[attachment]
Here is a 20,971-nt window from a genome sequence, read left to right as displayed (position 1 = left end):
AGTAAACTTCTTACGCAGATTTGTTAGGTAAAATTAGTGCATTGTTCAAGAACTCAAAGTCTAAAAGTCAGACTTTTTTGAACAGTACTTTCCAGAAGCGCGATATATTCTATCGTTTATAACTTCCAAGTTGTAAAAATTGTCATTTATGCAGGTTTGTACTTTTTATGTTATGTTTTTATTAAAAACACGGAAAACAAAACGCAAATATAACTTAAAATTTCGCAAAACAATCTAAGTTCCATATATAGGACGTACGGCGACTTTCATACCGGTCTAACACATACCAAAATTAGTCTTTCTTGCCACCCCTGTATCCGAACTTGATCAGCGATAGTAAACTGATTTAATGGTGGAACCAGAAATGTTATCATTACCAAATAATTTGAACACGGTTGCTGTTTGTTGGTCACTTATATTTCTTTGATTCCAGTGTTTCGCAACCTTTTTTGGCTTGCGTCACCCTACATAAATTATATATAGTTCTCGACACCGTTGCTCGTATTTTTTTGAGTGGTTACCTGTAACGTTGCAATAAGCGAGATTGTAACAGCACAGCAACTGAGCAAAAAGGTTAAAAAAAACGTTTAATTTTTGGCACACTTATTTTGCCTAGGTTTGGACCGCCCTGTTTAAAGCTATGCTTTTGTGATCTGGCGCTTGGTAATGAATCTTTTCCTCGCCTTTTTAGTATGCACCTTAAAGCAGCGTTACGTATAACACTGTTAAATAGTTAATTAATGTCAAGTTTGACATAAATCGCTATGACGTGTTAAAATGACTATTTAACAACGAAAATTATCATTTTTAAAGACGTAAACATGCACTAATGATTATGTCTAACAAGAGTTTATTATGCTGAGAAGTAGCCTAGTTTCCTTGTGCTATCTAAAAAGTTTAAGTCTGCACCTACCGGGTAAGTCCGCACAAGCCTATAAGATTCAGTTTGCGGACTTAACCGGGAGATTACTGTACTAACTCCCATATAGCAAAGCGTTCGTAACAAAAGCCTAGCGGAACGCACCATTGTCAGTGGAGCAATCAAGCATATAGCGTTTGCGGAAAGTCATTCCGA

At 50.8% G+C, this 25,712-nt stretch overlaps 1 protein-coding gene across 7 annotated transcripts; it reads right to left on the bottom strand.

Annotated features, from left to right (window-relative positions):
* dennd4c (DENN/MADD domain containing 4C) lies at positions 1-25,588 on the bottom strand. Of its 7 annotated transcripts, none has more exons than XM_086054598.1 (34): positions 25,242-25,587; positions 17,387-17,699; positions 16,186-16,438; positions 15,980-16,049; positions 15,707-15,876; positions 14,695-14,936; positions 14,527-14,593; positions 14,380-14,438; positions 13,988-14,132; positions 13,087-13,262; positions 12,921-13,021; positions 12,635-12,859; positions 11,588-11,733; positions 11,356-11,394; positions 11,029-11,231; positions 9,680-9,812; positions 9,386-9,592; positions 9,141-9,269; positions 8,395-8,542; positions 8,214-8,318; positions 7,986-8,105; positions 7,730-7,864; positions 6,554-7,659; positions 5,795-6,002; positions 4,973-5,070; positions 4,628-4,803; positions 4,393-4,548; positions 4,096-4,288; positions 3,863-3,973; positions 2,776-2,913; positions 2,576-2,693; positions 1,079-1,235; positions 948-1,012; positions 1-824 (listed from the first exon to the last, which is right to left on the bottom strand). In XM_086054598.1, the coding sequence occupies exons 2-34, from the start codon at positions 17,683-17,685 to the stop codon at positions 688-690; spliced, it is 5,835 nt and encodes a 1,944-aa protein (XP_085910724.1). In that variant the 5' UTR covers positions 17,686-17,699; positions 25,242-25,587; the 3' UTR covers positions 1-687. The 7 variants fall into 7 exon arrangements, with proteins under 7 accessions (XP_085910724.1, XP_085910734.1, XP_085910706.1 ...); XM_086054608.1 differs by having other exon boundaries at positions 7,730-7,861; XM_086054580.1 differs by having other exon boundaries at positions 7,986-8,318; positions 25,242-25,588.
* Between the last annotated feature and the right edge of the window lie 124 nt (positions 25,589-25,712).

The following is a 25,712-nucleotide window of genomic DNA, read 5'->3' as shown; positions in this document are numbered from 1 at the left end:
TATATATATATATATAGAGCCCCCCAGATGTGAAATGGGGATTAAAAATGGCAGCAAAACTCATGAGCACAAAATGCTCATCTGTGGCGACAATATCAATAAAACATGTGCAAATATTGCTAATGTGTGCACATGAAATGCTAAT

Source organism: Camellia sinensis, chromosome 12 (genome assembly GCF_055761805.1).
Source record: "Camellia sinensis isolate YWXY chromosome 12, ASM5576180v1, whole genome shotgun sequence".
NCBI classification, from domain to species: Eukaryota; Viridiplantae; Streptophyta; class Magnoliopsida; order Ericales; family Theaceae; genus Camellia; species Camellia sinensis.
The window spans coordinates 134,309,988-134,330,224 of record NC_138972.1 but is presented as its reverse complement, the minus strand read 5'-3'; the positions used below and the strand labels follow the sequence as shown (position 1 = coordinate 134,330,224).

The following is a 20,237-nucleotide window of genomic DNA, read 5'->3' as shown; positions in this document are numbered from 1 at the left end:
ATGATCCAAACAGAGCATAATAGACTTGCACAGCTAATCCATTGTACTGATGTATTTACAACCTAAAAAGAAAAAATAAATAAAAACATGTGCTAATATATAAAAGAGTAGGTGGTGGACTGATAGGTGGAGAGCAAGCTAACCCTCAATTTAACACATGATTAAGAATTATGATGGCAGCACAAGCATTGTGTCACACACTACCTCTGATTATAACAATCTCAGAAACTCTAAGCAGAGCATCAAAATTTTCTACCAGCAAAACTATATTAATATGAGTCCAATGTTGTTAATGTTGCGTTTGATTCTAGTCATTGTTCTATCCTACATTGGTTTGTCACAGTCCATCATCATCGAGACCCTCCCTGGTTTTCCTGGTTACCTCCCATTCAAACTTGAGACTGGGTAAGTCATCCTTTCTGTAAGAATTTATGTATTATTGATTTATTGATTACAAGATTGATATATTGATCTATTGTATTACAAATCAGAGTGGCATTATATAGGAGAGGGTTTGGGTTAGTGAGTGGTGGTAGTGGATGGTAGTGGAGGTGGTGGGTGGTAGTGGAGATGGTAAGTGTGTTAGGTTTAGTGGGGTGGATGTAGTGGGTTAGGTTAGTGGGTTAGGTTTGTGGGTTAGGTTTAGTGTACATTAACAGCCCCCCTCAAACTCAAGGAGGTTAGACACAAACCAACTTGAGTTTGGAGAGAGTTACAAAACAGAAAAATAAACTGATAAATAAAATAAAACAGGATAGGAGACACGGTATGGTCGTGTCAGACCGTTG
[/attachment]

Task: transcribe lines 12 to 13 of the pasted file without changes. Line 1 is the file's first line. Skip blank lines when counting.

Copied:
The window spans coordinates 134,309,988-134,330,224 of record NC_138972.1 but is presented as its reverse complement, the minus strand read 5'-3'; the positions used below and the strand labels follow the sequence as shown (position 1 = coordinate 134,330,224).

The following is a 20,237-nucleotide window of genomic DNA, read 5'->3' as shown; positions in this document are numbered from 1 at the left end: